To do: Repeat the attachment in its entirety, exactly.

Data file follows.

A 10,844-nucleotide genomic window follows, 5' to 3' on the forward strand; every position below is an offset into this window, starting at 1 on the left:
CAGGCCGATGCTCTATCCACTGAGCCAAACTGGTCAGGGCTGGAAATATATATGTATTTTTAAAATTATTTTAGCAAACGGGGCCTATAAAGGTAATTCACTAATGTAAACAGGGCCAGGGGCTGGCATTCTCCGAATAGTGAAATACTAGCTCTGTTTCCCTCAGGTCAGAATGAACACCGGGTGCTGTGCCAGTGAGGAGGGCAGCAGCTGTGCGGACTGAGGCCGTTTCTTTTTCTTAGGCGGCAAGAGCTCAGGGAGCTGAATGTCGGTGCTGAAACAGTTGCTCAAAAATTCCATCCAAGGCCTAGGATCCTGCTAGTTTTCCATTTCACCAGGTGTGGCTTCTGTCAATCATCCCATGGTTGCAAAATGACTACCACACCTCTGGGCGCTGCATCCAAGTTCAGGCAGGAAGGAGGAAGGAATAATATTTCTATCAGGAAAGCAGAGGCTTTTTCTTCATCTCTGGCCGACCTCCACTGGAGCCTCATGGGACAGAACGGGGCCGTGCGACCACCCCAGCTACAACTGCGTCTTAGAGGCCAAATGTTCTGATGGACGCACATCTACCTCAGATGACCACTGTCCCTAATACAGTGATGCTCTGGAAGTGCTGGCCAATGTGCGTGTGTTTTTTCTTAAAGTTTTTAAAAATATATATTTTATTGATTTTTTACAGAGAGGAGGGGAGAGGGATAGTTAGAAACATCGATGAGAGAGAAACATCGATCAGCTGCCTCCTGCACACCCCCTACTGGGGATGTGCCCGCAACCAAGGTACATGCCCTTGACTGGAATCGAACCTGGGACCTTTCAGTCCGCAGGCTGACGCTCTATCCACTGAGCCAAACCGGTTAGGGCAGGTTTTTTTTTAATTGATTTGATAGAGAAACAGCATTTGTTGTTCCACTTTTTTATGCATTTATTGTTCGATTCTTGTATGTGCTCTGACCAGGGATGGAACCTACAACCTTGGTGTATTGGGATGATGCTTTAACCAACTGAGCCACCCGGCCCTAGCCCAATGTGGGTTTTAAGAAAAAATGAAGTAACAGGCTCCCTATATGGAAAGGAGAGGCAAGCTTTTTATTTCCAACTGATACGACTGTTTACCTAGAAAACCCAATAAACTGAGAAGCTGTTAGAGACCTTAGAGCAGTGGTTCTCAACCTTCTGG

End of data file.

A 10,844-nucleotide genomic window follows, 5' to 3' on the forward strand; every position below is an offset into this window, starting at 1 on the left:
CAGGCCGATGCTCTATCCACTGAGCCAAACTGGTCAGGGCTGGAAATATATATGTATTTTTAAAATTATTTTAGCAAACGGGGCCTATAAAGGTAATTCACTAATGTAAACAGGGCCAGGGGCTGGCATTCTCCGAATAGTGAAATACTAGCTCTGTTTCCCTCAGGTCAGAATGAACACCGGGTGCTGTGCCAGTGAGGAGGGCAGCAGCTGTGCGGACTGAGGCCGTTTCTTTTTCTTAGGCGGCAAGAGCTCAGGGAGCTGAATGTCGGTGCTGAAACAGTTGCTCAAAAATTCCATCCAAGGCCTAGGATCCTGCTAGTTTTCCATTTCACCAGGTGTGGCTTCTGTCAATCATCCCATGGTTGCAAAATGACTACCACACCTCTGGGCGCTGCATCCAAGTTCAGGCAGGAAGGAGGAAGGAATAATATTTCTATCAGGAAAGCAGAGGCTTTTTCTTCATCTCTGGCCGACCTCCACTGGAGCCTCATGGGACAGAACGGGGCCGTGCGACCACCCCAGCTACAACTGCGTCTTAGAGGCCAAATGTTCTGATGGACGCACATCTACCTCAGATGACCACTGTCCCTAATACAGTGATGCTCTGGAAGTGCTGGCCAATGTGCGTGTGTTTTTTCTTAAAGTTTTTAAAAATATATATTTTATTGATTTTTTACAGAGAGGAGGGGAGAGGGATAGTTAGAAACATCGATGAGAGAGAAACATCGATCAGCTGCCTCCTGCACACCCCCTACTGGGGATGTGCCCGCAACCAAGGTACATGCCCTTGACTGGAATCGAACCTGGGACCTTTCAGTCCGCAGGCTGACGCTCTATCCACTGAGCCAAACCGGTTAGGGCAGGTTTTTTTTTAATTGATTTGATAGAGAAACAGCATTTGTTGTTCCACTTTTTTATGCATTTATTGTTCGATTCTTGTATGTGCTCTGACCAGGGATGGAACCTACAACCTTGGTGTATTGGGATGATGCTTTAACCAACTGAGCCACCCGGCCCTAGCCCAATGTGGGTTTTAAGAAAAAATGAAGTAACAGGCTCCCTATATGGAAAGGAGAGGCAAGCTTTTTATTTCCAACTGATACGACTGTTTACCTAGAAAACCCAATAAACTGAGAAGCTGTTAGAGACCTTAGAGCAGTGGTTCTCAACCTTCTGG